Chipping Barnet began as a settlement around a fork in the road running north out of London (where the High Street meets Wood Street today).
Baernet is thought to mean a place cleared by burning. Arkley and Hadley, to the west and north, may have included settlements that predate Chipping Barnet as they appear in a rare boundary description from 1005.
Little is known of the town of Barnet before King John granted a Charter to the Lord of the Manor on 23 August 1199 for a market to be held here once a week.
The Charter was one of the earliest recorded. The town grew up around the market place at the top of Barnet Hill (to the east of St John the Baptist Church), supplying food, drink and accommodation to the farmers, traders and merchants that gathered there.
This developed into a series of coaching inns with stable yards behind. The Mitre Inn in the High Street is the oldest remaining example. A second market charter was issued by Queen Elizabeth 1 in 1588 and by the end of the sixteenth century Barnet was London’s main meat market (before the development of Smithfield).
At the same time, the Queen issued a charter for a twice-yearly Fair to be held here for the sale of livestock (mainly cattle and horses).
The Fair continues to this day every September in Mays Lane, although in a much-reduced form and the term Barnet (Fair) is still used to mean ‘hair’ in Cockney rhyming slang.
The Queen also founded a grammar school in 1573 for the education of Barnet boys. The original building, Tudor Hall, can still be seen in Wood Street and now forms part of Barnet College (the school moved to a new site in Queens Road in 1930).
Chipping Barnet was also known as High Barnet by the seventeenth century and has continued to be known by both names ever since.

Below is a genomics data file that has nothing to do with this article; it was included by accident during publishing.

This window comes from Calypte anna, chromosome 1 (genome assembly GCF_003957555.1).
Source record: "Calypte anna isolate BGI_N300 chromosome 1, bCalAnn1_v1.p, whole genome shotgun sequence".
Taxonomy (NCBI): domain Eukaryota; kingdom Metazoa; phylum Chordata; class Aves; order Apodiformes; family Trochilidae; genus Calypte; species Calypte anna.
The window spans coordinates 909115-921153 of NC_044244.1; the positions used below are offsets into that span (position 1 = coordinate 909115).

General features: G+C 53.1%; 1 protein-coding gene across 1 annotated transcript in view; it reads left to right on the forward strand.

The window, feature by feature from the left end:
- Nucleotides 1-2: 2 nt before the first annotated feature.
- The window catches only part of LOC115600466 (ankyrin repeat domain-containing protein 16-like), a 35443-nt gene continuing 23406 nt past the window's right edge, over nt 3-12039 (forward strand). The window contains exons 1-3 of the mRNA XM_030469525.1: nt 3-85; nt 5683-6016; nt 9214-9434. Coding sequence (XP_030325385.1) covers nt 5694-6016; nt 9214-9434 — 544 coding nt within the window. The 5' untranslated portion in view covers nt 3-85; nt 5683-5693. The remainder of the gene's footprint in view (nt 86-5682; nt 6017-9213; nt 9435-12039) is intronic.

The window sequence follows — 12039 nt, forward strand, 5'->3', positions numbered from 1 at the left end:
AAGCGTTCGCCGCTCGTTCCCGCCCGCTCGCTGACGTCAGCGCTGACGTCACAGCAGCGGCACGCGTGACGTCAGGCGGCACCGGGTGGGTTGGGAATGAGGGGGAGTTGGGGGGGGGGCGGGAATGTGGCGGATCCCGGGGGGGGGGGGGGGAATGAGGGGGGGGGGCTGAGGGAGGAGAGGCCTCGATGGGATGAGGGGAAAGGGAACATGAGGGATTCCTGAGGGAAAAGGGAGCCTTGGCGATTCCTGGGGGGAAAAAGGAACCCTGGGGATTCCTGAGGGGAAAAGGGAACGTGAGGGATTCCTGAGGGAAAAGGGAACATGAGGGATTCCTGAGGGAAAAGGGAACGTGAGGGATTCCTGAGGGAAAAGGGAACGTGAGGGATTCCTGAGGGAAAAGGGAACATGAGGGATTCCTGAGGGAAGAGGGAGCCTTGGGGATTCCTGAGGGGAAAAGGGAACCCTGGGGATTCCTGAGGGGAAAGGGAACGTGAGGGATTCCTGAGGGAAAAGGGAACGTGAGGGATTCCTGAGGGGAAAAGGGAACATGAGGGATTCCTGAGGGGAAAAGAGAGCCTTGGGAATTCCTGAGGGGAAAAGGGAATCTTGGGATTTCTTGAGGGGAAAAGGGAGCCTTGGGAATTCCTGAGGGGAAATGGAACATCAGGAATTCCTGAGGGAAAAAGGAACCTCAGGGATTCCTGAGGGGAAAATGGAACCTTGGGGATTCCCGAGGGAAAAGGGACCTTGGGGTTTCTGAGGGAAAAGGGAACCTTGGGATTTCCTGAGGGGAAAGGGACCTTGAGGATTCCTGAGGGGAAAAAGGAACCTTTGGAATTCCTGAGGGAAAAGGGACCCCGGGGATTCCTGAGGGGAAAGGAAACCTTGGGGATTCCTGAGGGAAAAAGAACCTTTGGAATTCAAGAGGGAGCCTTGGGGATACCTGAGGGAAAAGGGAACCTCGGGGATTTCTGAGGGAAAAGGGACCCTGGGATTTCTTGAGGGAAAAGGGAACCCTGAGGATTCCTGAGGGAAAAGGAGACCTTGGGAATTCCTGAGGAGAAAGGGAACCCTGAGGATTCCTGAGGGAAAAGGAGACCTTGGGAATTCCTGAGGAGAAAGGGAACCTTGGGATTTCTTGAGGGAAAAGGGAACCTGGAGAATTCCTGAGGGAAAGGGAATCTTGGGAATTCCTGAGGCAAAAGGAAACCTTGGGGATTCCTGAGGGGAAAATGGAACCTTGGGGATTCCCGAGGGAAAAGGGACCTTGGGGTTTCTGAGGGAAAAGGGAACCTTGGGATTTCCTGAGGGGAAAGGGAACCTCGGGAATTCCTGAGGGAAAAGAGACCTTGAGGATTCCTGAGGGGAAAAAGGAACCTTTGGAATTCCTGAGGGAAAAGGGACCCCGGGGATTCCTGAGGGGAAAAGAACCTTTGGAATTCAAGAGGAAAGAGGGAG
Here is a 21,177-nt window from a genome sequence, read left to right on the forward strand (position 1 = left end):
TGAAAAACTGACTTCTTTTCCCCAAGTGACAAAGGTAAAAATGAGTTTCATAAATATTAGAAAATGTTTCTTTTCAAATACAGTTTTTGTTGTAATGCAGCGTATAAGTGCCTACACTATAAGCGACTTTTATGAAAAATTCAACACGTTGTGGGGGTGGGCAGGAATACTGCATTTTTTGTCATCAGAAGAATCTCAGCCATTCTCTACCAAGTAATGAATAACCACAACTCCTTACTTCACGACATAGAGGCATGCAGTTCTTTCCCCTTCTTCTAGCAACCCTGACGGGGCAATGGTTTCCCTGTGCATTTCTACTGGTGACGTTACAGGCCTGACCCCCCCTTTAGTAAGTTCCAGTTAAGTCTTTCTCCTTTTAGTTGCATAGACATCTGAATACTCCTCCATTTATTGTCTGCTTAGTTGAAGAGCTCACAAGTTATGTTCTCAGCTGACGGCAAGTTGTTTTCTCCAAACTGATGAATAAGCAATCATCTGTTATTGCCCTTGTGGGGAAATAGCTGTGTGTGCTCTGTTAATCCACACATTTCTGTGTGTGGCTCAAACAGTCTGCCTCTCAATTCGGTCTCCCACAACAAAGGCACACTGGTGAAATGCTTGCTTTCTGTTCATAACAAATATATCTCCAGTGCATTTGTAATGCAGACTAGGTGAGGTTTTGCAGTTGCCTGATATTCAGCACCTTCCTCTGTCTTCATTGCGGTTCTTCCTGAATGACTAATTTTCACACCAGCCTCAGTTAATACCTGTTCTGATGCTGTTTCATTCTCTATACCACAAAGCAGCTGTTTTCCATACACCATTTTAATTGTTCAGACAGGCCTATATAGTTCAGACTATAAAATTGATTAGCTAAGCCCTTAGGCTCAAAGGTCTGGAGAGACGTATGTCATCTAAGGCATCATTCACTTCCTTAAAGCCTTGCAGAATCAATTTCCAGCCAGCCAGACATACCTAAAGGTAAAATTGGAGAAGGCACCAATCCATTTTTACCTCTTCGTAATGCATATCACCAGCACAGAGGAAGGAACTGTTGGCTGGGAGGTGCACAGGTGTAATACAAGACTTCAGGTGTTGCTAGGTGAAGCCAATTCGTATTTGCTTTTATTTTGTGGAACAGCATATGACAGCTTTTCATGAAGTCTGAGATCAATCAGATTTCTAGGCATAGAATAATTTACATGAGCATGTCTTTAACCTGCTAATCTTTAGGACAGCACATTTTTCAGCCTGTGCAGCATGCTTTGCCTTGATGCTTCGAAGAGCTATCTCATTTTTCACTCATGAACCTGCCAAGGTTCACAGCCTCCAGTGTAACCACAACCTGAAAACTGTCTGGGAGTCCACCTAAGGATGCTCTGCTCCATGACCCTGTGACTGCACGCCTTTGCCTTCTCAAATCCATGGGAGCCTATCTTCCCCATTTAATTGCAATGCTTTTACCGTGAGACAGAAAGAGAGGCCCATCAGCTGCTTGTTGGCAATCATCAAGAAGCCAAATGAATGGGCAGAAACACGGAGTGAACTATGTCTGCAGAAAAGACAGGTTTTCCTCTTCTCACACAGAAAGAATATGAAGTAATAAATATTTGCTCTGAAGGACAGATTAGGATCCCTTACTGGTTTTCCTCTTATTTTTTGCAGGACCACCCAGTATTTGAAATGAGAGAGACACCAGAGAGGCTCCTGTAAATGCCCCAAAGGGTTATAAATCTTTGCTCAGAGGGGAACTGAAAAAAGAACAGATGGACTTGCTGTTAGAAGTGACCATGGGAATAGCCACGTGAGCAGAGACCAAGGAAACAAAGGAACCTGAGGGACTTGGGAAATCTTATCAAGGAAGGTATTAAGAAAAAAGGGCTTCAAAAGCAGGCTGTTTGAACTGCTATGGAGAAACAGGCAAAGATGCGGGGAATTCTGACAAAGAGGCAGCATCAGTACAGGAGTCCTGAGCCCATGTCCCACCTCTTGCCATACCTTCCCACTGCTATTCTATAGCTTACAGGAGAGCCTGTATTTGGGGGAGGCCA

Chipping Barnet has a long history of philanthropy and a number of almshouses and schools for the poor of the parish were built around the town by James Ravenscroft, Eleanor Palmer, Elizabeth Allen and others.
Wilbraham’s Almshouses at the corner of Hadley Green and Dury Road were built in 1616 by Sir Roger Wilbraham for ‘six decayed housekeepers’.
In 1656 the first well-house was erected on Barnet Common (behind the hospital today) to enclose a spring that was thought to have curative properties.
Samuel Pepys recorded his first visit in his diary in 1664. The well chamber still exists beneath a rather decrepit mock Tudor well-house built in 1937, following development of the Wellhouse Estate.
To the north of Hadley is our very own stately home, Wrotham Park, a Palladian mansion designed by Isaac Ware in 1754 and built by Admiral John Byng, the fourth son of Admiral Sir George Byng.
It is a private house and is still owned by the Byng family. It is open to the public by appointment on Open House Weekend in September each year. The town of New Barnet developed following the arrival of the Great Northern Railway in 1850. Building was slow and the first roads to be laid out were Lyonsdown Road and Station Road (originally called New Barnet Road).
High Barnet station was opened in 1872 (built on the site of Barnet Fair) but did not link into the underground system until the Northern Line was extended in 1940.
Monken Hadley includes some very fine examples of Georgian architecture, which are Grade 2 listed.
The Victorians developed new buildings in the centre of Chipping Barnet and at New Barnet.
The biggest recent single development was the building of the Dollis Valley Estate in the late sixties/early seventies on the former sewage works on the south side of Mays Lane.
The regeneration of this estate, involving the demolition of all the flats and maisonettes has been planned for some years. The other large development was the 1980s' Spires Shopping Centre in the heart of the town.
This involved demolition of the former Methodist Church on the High Street (hence the name), building Wesley Hall and Chipping Barnet Library and extending Stapylton Road to meet St Albans Road.
The Green Belt was designated in 1945 and many of the older buildings of Chipping Barnet and Monken Hadley are now protected through statutory listing or by Conservation Area status. The two Conservation Areas are Wood Street and Monken Hadley.